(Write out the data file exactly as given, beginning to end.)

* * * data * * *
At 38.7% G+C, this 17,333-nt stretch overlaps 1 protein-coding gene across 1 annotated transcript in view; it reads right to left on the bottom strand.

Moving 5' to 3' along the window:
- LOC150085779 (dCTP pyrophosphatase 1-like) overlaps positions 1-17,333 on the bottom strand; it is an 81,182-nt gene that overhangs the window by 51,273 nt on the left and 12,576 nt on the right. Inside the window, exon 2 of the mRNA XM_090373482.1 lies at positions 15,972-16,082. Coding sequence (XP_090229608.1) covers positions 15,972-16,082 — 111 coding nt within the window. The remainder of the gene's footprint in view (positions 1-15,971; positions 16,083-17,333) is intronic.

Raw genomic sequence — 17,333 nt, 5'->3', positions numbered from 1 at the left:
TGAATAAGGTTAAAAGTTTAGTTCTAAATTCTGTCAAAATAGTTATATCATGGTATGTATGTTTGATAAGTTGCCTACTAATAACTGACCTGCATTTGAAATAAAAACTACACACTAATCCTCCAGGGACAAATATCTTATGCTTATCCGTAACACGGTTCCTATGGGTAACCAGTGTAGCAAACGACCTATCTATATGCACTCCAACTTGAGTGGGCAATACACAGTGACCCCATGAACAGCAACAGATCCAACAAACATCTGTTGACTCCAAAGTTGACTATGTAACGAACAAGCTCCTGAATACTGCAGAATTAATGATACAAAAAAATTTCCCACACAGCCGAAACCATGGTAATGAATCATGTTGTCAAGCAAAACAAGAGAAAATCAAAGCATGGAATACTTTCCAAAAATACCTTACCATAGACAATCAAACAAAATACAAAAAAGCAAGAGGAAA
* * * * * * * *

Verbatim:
At 38.7% G+C, this 17,333-nt stretch overlaps 1 protein-coding gene across 1 annotated transcript in view; it reads right to left on the bottom strand.

Moving 5' to 3' along the window:
- LOC150085779 (dCTP pyrophosphatase 1-like) overlaps positions 1-17,333 on the bottom strand; it is an 81,182-nt gene that overhangs the window by 51,273 nt on the left and 12,576 nt on the right. Inside the window, exon 2 of the mRNA XM_090373482.1 lies at positions 15,972-16,082. Coding sequence (XP_090229608.1) covers positions 15,972-16,082 — 111 coding nt within the window. The remainder of the gene's footprint in view (positions 1-15,971; positions 16,083-17,333) is intronic.

Raw genomic sequence — 17,333 nt, 5'->3', positions numbered from 1 at the left:
TGAATAAGGTTAAAAGTTTAGTTCTAAATTCTGTCAAAATAGTTATATCATGGTATGTATGTTTGATAAGTTGCCTACTAATAACTGACCTGCATTTGAAATAAAAACTACACACTAATCCTCCAGGGACAAATATCTTATGCTTATCCGTAACACGGTTCCTATGGGTAACCAGTGTAGCAAACGACCTATCTATATGCACTCCAACTTGAGTGGGCAATACACAGTGACCCCATGAACAGCAACAGATCCAACAAACATCTGTTGACTCCAAAGTTGACTATGTAACGAACAAGCTCCTGAATACTGCAGAATTAATGATACAAAAAAATTTCCCACACAGCCGAAACCATGGTAATGAATCATGTTGTCAAGCAAAACAAGAGAAAATCAAAGCATGGAATACTTTCCAAAAATACCTTACCATAGACAATCAAACAAAATACAAAAAAGCAAGAGGAAA